I had not realized just how much of a market had developed for historic log cabins. Old log houses. Antique log buildings. Pioneer log homes. Whatever you want to call them.
I’ve been fascinated with pioneers’ cabins since I was a kid. When I was in 4th grade, my dad rented an old farmhouse near Deer Creek State Park in Ohio. The farmhouse itself was unremarkable, but I was awestruck when Dad showed me a rear “addition” on the house that was actually an old pioneer’s cabin. He opened his back door, and there in front of me was a “room” with very wide floor boards (sagging, actually), massive hand-hewed log beams across the ceiling, and the same huge, squared logs forming the walls. It also had a rustic old ladder to a loft/2nd room above. It was like I had stepped back in time 160 years. To me, already a history geek back then, I thought it was the coolest thing ever. Someone had built Dad’s farmhouse as an addition to a much older log cabin. I’ve always figured the cabin to be from the very early 1800s– which was pretty darn early in Ohio’s frontier days, since Ohio wasn’t even settled really until the 1790s and didn’t become a state until 1803 (and even then with only 60,000 people or so). Who knows how long the tiny log house was lived in, but we’d occasionally find glass shards in the field directly behind the old cabin, and once, I even found an old, chipped Indian arrowhead in a freshly-plowed wheat field behind the cabin (imagine the scenes racing through my head after finding that!). Two decades later (long after Dad had moved elsewhere), imagine my disappointment when I heard that the old farmhouse had burned down. Completely gone. And as you might imagine, the biggest loss in my eyes was the old log house that had been attached. I now wish I had pictures of it.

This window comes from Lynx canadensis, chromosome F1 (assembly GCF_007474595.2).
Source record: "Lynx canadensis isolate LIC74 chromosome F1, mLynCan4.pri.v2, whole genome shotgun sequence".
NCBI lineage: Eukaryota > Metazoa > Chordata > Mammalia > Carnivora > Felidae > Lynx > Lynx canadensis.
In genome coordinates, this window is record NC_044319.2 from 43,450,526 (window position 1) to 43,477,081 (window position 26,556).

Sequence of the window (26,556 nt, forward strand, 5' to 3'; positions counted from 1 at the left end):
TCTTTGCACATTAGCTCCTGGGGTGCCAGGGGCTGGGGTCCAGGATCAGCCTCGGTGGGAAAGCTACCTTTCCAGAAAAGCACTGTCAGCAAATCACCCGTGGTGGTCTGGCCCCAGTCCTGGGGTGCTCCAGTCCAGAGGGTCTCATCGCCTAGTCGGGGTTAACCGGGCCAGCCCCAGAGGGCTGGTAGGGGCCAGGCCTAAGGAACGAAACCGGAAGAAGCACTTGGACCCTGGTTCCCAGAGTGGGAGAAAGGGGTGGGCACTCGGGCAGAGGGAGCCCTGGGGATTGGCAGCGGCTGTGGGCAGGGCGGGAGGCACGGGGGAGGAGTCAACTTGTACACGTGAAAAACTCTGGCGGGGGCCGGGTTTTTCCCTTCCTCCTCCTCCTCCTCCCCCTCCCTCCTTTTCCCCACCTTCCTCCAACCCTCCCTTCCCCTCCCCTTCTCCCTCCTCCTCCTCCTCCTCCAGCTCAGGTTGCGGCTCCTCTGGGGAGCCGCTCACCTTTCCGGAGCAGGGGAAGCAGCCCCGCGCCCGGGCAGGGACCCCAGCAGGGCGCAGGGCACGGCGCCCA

Anyway, fast forward to this week. Someone near my current hometown in Ohio was recently dismantling an old barn & uncovered an old log building (the barn had been built around it, kinda like Dad’s farmhouse had been built onto the old cabin). In a local newspaper story, the owners offered to sell it to anyone interested. This brought back memories and prompted me to search online to see if I could find similar historic/old log cabins for sale on the interwebs. And WOW! There’s a LOT out there. A reclamation industry has developed around the dismantling & rebuilding of old log cabins/carriage barns, outbuildings, etc. Which I am all for, since it at least preserves the old log structures rather than them rotting into the ground or being bulldozed into oblivion. I presume people usually re-build the cabins as neat additions on newer homes or as unique outbuildings or guest houses (In fact, click this link to see a wonderful re-building of the cabin pictured just above, left).
Anyway . . . If you wanna buy an old log cabin, or even just browse neat old cabins that are available, check out the many websites my quick search revealed:
I Buy Log Homes . Com
I’ll leave it at that, but I’m sure you can find even more dealers in old log cabins if you do a little searching on Google. Happy browsing!